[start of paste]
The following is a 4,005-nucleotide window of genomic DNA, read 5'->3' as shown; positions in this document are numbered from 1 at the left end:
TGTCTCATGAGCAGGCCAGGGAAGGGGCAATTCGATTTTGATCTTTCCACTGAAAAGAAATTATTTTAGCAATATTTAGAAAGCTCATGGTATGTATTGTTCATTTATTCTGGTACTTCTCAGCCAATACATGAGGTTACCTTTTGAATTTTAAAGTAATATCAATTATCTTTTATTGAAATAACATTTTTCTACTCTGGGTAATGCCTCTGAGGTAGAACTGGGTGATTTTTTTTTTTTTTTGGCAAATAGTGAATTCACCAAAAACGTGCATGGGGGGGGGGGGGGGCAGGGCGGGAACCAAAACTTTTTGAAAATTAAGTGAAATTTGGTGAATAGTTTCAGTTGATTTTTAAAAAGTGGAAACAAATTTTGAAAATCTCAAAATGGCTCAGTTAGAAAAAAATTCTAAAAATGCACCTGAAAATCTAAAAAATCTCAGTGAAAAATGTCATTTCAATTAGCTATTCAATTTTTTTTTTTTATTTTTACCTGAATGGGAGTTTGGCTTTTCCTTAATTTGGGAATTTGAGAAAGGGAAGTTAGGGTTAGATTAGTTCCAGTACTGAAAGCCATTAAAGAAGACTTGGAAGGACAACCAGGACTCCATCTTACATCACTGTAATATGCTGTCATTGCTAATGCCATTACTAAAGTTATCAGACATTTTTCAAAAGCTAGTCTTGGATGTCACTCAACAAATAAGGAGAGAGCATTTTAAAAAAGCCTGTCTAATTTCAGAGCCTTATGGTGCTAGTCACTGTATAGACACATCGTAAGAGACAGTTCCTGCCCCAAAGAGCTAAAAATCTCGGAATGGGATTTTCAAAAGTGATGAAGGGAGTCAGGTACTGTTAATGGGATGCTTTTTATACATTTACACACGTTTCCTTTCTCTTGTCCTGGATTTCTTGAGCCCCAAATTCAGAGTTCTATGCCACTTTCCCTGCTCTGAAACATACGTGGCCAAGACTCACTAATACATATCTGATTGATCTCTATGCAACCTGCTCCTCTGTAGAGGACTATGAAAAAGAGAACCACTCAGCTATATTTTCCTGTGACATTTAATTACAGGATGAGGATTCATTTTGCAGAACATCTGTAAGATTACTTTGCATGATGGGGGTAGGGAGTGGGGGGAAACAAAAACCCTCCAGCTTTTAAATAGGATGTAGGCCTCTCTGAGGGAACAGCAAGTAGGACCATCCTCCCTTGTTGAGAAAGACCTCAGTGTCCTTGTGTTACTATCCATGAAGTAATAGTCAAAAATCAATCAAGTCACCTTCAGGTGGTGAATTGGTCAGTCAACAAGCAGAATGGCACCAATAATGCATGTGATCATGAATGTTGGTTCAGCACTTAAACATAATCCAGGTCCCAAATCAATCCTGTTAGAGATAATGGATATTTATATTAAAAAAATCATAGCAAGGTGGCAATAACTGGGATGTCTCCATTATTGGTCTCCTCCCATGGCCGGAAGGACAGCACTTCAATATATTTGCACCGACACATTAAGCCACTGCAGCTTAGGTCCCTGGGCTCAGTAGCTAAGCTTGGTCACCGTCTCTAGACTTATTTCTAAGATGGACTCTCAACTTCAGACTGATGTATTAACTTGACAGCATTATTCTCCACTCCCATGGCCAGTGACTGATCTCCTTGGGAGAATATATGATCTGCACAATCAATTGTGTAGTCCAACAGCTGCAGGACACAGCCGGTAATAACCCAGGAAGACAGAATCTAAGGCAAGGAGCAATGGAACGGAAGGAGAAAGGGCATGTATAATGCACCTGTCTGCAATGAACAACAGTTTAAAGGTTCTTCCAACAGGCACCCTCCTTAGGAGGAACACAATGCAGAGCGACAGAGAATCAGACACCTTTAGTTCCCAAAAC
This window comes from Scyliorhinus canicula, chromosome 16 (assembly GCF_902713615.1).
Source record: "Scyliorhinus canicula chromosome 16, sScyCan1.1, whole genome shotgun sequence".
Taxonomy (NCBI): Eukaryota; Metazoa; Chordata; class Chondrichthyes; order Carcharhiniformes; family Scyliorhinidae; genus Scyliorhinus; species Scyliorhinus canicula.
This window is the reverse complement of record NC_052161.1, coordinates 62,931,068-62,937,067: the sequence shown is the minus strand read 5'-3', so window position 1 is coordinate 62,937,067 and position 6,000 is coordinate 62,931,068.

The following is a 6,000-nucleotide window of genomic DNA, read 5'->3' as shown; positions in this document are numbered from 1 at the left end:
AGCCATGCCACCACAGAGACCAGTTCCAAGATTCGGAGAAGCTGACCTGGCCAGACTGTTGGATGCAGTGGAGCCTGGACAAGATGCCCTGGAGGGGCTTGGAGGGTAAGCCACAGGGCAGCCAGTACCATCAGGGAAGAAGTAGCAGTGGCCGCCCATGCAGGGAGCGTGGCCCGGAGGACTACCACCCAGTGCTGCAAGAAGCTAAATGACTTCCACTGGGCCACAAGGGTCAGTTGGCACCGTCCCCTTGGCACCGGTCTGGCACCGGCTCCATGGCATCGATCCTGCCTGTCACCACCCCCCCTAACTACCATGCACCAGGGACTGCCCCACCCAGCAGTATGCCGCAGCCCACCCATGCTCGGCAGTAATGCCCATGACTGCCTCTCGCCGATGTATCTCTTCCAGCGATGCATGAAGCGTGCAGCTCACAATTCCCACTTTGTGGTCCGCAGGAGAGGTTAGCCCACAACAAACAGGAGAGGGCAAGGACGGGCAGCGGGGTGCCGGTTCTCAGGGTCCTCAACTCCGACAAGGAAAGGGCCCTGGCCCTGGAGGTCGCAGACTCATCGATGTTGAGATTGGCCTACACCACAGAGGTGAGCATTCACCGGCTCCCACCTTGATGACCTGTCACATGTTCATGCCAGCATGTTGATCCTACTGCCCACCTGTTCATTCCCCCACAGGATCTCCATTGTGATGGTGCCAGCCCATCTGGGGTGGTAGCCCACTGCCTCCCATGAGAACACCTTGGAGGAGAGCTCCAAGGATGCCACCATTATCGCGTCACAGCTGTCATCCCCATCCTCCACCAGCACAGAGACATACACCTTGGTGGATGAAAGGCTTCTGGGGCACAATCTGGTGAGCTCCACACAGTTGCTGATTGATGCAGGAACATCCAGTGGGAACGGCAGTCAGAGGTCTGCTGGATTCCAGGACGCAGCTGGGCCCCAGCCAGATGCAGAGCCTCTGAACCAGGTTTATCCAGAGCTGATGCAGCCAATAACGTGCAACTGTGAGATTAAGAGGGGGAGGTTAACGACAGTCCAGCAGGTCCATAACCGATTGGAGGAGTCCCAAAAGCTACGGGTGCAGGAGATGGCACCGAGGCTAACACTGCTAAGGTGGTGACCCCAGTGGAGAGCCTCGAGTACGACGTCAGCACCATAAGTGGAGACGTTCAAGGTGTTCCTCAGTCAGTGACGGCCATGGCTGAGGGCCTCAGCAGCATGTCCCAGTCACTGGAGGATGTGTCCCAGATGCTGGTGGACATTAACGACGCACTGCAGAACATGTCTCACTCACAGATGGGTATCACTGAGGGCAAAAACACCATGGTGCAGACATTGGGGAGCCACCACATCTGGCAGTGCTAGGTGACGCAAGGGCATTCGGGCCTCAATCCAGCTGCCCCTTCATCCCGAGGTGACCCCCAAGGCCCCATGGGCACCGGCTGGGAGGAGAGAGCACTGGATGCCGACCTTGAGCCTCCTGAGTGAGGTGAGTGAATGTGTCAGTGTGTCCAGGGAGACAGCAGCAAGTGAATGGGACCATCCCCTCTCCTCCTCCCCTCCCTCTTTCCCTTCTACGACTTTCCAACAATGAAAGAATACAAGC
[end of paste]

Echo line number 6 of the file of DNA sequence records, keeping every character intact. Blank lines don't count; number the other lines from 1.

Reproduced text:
This window is the reverse complement of record NC_052161.1, coordinates 62,931,068-62,937,067: the sequence shown is the minus strand read 5'-3', so window position 1 is coordinate 62,937,067 and position 6,000 is coordinate 62,931,068.